rhymes of goodbye, 2011
Rock, broken car wind screen
Rock: 100 x 70 x 47 cm (at widest points)
2015, Anya Gallaccio, Museum of Contemporary Art San Diego, US
2011, Highway, Annet Gelink Gallery, Amsterdam, NL
''On the bare floor of the art room a boulder is sitting covered by a broken car window - made of safety glass which remains glued together because of its internal strengthening. The window lies like a wrinkled blanket draped over the boulder. I was told that the boulder originates from southern California. In that neighborhood, along the highway, one has also found a piece of a car window. The work is called: rhymes of goodbye. It was recently made by Anya Gallaccio, a result of a long trip through the breath-taking landscape of the United States' South-West. I can imagine her, stopping on a deserted road, walking into the dry dusty land and then finding there among smaller stones and grit this somewhat bigger stone. A dry hot wind was blowing under a high sky. Something in the form of it makes the thing look like a figure.In any case, she cast the smooth stone in bronze. Since that bronze boulder (called forever changes) is hollow and also smoothly shines, that volume looks mysteriously lighter than the stone boulder (a kind of quartz). Because of that simple transformation from stone into bronze (a fragile alloy of copper and tin) the thing now looks like a skin and the casing of a volume. The boulder itself is hard and compact, but even that hardness is not unchanging. In another material the form looks again different and lighter. Even as a negative the boulder keeps its own form character. The work remind me to remind me is a print of the same stone in the sand from the desert where it was found and then mixed with fine-grain concrete and cast. The print reminds us of the stone that was earlier.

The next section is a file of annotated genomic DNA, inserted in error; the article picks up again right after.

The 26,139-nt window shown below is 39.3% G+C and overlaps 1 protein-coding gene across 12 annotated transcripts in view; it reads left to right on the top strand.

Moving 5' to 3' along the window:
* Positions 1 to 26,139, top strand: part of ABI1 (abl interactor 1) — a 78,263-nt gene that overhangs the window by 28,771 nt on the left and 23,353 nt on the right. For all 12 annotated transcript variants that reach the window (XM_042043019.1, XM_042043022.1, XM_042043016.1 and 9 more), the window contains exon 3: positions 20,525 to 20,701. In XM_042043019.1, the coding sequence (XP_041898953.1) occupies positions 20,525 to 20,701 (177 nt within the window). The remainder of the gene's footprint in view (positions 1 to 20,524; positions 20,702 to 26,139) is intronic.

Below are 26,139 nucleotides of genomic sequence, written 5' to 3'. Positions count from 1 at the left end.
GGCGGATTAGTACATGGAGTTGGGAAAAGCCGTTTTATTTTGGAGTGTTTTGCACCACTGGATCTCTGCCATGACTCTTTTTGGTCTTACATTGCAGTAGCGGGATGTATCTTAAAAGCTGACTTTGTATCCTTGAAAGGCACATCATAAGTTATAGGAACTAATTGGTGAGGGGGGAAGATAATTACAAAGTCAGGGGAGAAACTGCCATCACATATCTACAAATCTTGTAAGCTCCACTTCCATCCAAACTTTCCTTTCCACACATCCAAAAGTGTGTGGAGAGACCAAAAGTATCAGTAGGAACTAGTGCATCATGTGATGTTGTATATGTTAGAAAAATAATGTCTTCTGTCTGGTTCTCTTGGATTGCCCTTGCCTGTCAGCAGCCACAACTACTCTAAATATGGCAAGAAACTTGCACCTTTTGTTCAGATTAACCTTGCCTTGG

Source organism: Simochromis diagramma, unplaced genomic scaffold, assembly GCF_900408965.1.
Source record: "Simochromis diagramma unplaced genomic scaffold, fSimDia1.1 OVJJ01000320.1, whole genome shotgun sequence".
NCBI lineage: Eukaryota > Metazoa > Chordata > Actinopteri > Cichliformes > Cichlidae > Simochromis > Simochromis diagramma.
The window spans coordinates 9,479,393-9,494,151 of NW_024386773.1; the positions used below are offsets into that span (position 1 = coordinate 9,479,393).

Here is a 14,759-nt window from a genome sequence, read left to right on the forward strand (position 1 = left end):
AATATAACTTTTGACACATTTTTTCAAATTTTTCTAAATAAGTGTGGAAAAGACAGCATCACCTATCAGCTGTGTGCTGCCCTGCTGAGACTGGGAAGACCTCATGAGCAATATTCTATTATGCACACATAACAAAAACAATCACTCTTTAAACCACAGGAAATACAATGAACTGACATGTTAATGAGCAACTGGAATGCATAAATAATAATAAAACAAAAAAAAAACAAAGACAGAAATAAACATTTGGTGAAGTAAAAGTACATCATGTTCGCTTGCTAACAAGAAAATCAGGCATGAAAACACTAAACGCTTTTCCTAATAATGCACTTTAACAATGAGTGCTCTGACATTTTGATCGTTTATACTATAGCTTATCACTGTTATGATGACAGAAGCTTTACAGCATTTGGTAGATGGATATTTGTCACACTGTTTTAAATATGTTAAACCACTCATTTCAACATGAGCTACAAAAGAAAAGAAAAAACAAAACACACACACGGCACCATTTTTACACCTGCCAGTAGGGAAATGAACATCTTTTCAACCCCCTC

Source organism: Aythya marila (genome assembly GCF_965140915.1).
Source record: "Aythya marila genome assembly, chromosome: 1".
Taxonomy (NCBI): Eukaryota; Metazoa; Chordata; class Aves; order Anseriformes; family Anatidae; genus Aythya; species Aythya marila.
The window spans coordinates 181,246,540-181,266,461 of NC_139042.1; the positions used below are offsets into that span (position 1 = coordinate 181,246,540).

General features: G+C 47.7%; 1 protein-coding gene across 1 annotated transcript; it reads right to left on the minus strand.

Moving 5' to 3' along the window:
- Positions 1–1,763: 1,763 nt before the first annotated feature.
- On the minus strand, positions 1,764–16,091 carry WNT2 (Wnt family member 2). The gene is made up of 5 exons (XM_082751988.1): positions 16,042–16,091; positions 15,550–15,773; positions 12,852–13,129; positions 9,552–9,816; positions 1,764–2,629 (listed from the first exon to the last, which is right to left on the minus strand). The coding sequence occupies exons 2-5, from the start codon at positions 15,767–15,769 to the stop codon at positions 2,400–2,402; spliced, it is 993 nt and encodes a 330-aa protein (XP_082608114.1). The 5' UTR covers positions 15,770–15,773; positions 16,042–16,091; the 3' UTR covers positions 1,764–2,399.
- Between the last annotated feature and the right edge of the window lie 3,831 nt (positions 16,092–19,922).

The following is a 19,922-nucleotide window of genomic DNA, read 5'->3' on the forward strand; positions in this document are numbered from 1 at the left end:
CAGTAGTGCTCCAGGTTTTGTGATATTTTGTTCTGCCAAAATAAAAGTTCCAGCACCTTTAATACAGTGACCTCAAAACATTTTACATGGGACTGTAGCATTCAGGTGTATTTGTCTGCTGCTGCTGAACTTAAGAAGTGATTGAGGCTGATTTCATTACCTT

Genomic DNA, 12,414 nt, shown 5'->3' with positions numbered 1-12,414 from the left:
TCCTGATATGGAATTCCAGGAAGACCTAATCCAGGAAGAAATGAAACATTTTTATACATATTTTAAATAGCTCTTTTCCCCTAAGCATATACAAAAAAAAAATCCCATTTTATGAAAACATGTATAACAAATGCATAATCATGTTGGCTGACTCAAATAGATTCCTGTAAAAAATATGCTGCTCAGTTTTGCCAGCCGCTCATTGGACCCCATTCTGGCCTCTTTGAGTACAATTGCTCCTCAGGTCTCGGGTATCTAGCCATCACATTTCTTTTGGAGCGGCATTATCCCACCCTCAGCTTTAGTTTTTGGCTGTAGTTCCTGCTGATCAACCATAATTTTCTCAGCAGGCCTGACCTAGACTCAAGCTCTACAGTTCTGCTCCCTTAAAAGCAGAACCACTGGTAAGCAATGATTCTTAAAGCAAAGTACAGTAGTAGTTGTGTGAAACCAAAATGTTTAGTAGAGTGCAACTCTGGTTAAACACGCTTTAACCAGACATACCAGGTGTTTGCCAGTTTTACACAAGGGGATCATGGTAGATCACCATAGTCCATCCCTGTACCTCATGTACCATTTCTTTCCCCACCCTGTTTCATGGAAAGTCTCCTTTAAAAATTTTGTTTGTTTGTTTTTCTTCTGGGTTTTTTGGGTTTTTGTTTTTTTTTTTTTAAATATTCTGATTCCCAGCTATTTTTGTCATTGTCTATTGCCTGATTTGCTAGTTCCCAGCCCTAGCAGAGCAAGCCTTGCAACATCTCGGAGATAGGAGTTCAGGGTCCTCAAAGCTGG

The original boulder is of a craggy form but also round and sloping and even cuddly. It is apparently a piece of rock that was not abruptly broken out of a cliff face as a result of an explosive force. There are no sharp corners and edges. It rather seems as if the thing has come rolling along, as it had been moved by volcanic activity or else after an earthquake. In any case the rounding off of the piece of stone indicates that it has been moving rather often. A rolling stone gathers no moss is a saying (or perhaps a song). This is hence a traveled stone that has not been sitting still - a piece of stone with a mysterious history that you could imagine just by looking at it.'' (Rudi Fuchs, 'Kijken Onpeilbaar', De Groene Amsterdammer, 29-09-11)